Early morning on the Sea Explorer dawned calm and hazy, the low sun sparkling off the sea in a golden haze. In the distance, mountains lined the horizon, growing slowly larger as we made our way towards shore. Coffee in hand, I joined a group of passengers on the deck, watching seabirds and waiting with anticipation as the colorful houses of Sisimiut grew nearer. Good morning, Greenland.
It was to be a day of local experiences, with walking tours led by local guides who lived in Sisimiut year-round. As we disembarked, a small fishing boat pulled up behind the ship. A beaming fisherman, loading boxes of fish onto the deck, held up the largest, most beautiful spotted wolffish I had ever seen, its leopard-print skin noticeable amongst the bright redfish loaded onto the dock. Later, we were going to have a feast.
We set off into town with Sanne, a Danish woman who had lived in Sisimiut for years, and her 11-year-old son Magnus, both of whom illuminated the landscape with knowledge, stories, and anecdotes. Under their guidance, the town came alive as we trekked through its warm, sunny streets. Wildflowers bloomed along the road; our guides told us about the meanings of the colors used to paint the houses, the local culture and way of life.
“You should REALLY think about living here in Sisimiut, at least for one year,” Magnus exclaimed energetically. “The winter is the best part. It’s too hot right now, there’s not as much to do.” On a sunny summer morning, it was difficult to envision everything blanketed in snow in the darkness of winter, but our guides assured us that the ice and snow open the landscape to easy travel by snowmobile, skiing and snowboarding.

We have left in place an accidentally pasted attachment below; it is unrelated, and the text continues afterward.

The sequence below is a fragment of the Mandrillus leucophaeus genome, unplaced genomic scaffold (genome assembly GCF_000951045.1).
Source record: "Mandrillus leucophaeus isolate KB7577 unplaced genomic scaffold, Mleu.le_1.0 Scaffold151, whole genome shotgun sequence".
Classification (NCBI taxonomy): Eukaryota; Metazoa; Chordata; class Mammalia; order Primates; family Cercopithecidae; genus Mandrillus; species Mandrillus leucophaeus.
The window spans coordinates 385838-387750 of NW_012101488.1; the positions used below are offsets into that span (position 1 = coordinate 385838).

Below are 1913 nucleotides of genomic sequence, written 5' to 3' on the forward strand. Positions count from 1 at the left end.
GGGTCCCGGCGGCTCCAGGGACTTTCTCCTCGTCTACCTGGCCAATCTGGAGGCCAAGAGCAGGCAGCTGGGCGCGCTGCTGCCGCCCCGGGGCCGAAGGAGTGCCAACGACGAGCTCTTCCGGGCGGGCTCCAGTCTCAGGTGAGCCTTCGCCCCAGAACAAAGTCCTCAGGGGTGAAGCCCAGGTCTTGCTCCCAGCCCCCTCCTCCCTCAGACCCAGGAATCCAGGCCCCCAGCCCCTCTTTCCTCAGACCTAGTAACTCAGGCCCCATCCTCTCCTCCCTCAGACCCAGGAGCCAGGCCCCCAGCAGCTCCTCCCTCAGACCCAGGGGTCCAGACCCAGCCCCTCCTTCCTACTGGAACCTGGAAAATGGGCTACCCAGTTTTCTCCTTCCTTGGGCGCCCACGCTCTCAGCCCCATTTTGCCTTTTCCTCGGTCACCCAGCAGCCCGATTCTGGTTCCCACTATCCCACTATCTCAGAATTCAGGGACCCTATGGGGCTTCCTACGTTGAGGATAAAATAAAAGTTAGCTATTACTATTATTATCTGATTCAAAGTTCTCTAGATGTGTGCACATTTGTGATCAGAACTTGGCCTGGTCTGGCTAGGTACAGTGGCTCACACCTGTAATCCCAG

Wandering through the town, the howls and yips of dogs filled the air as we crossed into a wide mountain valley extending into the wilderness beyond. There, beautiful Greenlandic dogs stood tied to the rocky hillside amongst colorful dog houses and sleds. Affectionate puppies frolicked curiously at our feet, to the delight of the group. It was explained to us that these animals are strictly working dogs, and after the age of five months must be treated as such, and kept tied to a designated area. Here, on the outskirts of town, they too stood awaiting the winter in which they thrive.
Hungry after hours of walking, it was time for a taste of traditional Greenlandic cuisine before boarding the ship once again. Dried cod, herring and minke whale, mattak (raw whale skin) and muskox soup were on the menu, and I was beyond excited to taste them all, especially the mattak. While the chewiness took some patience, the flavor was surprisingly awesome, in my opinion – and eaten raw, quite high in vitamin A! For those less convinced, the muskox soup tasted just like beef stew. Everyone had their favorites, but I was particularly taken with the dried minke whale, which I found pleasantly reminiscent of beef jerky.
It was, simply put, an extraordinarily immersive day in Greenland, and we returned to the ship with all senses newly stimulated by our experiences. As we sailed north that evening towards Ilulissat and the Ilulissat Icefjord, I reflected on how surreal it was that we had left Copenhagen only the morning before. It was as if we had entered another world – an amazingly warm and sunny glimpse into Greenland’s arctic summers.